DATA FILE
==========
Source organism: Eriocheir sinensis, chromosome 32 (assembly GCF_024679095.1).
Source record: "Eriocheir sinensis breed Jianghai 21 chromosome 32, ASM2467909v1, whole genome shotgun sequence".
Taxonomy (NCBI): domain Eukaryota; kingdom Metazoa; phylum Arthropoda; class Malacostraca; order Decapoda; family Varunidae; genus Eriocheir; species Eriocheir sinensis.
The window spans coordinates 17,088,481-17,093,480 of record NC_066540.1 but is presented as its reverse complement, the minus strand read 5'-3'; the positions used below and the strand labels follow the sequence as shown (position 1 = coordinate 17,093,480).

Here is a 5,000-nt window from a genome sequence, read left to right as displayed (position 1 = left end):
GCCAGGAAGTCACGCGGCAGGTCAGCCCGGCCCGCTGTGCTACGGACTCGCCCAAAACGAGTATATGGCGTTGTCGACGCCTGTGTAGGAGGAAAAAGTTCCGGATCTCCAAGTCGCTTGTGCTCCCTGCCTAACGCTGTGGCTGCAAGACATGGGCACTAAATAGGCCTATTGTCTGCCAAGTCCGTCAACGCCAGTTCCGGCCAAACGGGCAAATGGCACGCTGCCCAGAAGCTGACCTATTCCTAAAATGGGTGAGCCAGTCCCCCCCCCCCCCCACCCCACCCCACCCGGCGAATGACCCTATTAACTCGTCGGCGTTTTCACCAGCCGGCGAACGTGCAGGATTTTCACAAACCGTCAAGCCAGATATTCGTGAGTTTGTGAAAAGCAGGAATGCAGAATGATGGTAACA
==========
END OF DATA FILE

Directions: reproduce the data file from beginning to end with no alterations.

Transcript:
Source organism: Eriocheir sinensis, chromosome 32 (assembly GCF_024679095.1).
Source record: "Eriocheir sinensis breed Jianghai 21 chromosome 32, ASM2467909v1, whole genome shotgun sequence".
Taxonomy (NCBI): domain Eukaryota; kingdom Metazoa; phylum Arthropoda; class Malacostraca; order Decapoda; family Varunidae; genus Eriocheir; species Eriocheir sinensis.
The window spans coordinates 17,088,481-17,093,480 of record NC_066540.1 but is presented as its reverse complement, the minus strand read 5'-3'; the positions used below and the strand labels follow the sequence as shown (position 1 = coordinate 17,093,480).

Here is a 5,000-nt window from a genome sequence, read left to right as displayed (position 1 = left end):
GCCAGGAAGTCACGCGGCAGGTCAGCCCGGCCCGCTGTGCTACGGACTCGCCCAAAACGAGTATATGGCGTTGTCGACGCCTGTGTAGGAGGAAAAAGTTCCGGATCTCCAAGTCGCTTGTGCTCCCTGCCTAACGCTGTGGCTGCAAGACATGGGCACTAAATAGGCCTATTGTCTGCCAAGTCCGTCAACGCCAGTTCCGGCCAAACGGGCAAATGGCACGCTGCCCAGAAGCTGACCTATTCCTAAAATGGGTGAGCCAGTCCCCCCCCCCCCCCACCCCACCCCACCCGGCGAATGACCCTATTAACTCGTCGGCGTTTTCACCAGCCGGCGAACGTGCAGGATTTTCACAAACCGTCAAGCCAGATATTCGTGAGTTTGTGAAAAGCAGGAATGCAGAATGATGGTAACA